Dr. Hannelore Hämmerle
Dr. Hannelore Hämmerle
MPE Press Officer
Phone:+49 89 30000 3980Fax:+49 89 30000 3569

Max-Planck-Institut für extraterrestrische Physik

MPE Press Releases (2005 - ....)

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Huge storms sweep entire galaxies clean

May 11, 2011
The infred space observatory Herschel discovers how Milky Way systems lose substance  [more]
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Caught in the act: Herschel detects gigantic storms sweeping entire galaxies clean

May 09, 2011
With observations from the PACS instrument on board the ESA Herschel space observatory, an international team of scientists led by the Max Planck Institute for Extraterrestrial Physics have found gigantic storms of molecular gas gusting in the centres of many galaxies. Some of these massive outflows reach velocities of more than 1000 kilometres per second, i.e. thousands of times faster than in terrestrial hurricanes. The observations show that the more active galaxies contain stronger winds, which can blow away the entire gas reservoir in a galaxy, thereby inhibiting both further star formation and the growth of the central black hole. This finding is the first conclusive evidence for the importance of galactic winds in the evolution of galaxies. [more]
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Dark matter does not act as a growth factor

January 26, 2011
Galaxy bulges determine the mass of central black holes [more]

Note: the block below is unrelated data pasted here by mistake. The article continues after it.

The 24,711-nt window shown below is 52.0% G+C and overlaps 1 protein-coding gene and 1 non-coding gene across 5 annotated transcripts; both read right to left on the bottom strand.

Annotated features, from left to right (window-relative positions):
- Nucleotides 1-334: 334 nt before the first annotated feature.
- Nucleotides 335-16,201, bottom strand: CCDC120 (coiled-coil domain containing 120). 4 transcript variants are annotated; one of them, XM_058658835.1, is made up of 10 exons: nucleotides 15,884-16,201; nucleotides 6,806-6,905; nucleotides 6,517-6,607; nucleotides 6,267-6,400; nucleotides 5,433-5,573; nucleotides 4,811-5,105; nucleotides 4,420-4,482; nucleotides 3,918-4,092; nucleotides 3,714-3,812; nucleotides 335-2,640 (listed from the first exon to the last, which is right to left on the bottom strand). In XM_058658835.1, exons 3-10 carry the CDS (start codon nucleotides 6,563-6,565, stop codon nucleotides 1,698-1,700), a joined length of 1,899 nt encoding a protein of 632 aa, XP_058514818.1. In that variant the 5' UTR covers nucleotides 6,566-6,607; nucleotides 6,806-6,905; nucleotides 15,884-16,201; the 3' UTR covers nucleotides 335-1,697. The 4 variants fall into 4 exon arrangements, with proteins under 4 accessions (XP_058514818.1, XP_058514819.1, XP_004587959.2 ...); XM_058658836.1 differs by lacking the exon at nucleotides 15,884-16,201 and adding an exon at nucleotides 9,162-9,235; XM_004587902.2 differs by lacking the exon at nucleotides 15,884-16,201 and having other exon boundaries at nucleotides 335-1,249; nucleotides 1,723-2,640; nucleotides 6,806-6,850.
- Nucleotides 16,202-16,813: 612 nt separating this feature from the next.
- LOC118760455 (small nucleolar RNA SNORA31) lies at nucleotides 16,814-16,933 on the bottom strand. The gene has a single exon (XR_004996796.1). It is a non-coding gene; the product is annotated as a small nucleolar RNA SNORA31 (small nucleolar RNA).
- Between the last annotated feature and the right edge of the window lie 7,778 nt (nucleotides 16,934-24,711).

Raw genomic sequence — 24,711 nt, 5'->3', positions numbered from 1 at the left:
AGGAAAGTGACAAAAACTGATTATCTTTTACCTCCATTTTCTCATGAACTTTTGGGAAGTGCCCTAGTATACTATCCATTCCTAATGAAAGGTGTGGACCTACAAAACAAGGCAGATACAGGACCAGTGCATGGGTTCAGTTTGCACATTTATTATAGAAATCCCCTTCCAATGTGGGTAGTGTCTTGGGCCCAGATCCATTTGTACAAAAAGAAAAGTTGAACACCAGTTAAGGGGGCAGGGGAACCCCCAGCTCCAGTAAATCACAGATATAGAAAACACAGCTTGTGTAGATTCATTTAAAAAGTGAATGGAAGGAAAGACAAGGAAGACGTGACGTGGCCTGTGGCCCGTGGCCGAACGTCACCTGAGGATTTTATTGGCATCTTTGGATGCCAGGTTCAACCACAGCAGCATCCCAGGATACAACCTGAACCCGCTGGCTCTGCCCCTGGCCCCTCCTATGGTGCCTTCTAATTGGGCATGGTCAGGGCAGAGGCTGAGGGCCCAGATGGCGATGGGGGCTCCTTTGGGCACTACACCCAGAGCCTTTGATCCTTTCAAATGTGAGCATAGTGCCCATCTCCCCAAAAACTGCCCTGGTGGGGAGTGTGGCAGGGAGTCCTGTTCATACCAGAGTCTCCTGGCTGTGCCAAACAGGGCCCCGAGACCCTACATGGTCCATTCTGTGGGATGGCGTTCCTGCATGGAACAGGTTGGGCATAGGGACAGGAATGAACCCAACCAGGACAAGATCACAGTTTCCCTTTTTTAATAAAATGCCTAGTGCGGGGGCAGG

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No direct link between black holes and Dark Matter

January 20, 2011
Massive black holes have been found at the centres of almost all galaxies, where the largest galaxies - who are also the ones embedded in the largest halos of Dark Matter - harbour the most massive black holes. This led to the speculation that there is a direct link between Dark Matter and black holes, i.e. that exotic physics controls the growth of a black hole. Scientists at the Max Planck Institute of Extraterrestrial Physics, the University Observatory Munich and the University of Texas in Austin have now conducted an extensive study of galaxies to prove that black hole mass is not directly related to the mass of the Dark Matter halo but rather seems to be determined by the formation of the galaxy bulge. Their findings are published in a Letter to the journal Nature on 20th January. [more]
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Space telescope catches antimatter from terrestrial thunderstorms

January 10, 2011
Normally astronomers look deep into space, but in the latest finding from the NASA Fermi Gamma-ray Space Telescope presented on Monday, Jan. 10, during a news briefing at the American Astronomical Society meeting, they detected an antimatter signal from Earth. Created in energetic processes above thunderstorms, when such an antimatter beam strikes the spacecraft, it actually becomes a source of the gamma-ray light it was designed to observe. Scientists at the Max Planck Institute for Extraterrestrial Physics (MPE) were responsible for the development of the detectors and the power supplies of the Fermi Gamma-ray Burst Monitor (GBM), which led to this discovery, and contributed to the calibration and data analysis for this particular result. [more]
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Massive black holes "switched on" by galaxy collision

June 14, 2010
Researchers find the reason for active galactic nuclei [more]
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Black holes - gas blowers of the Universe

May 11, 2010
Gravity monsters expel gas not only from their host galaxies but even from the space inside galaxy groups [more]
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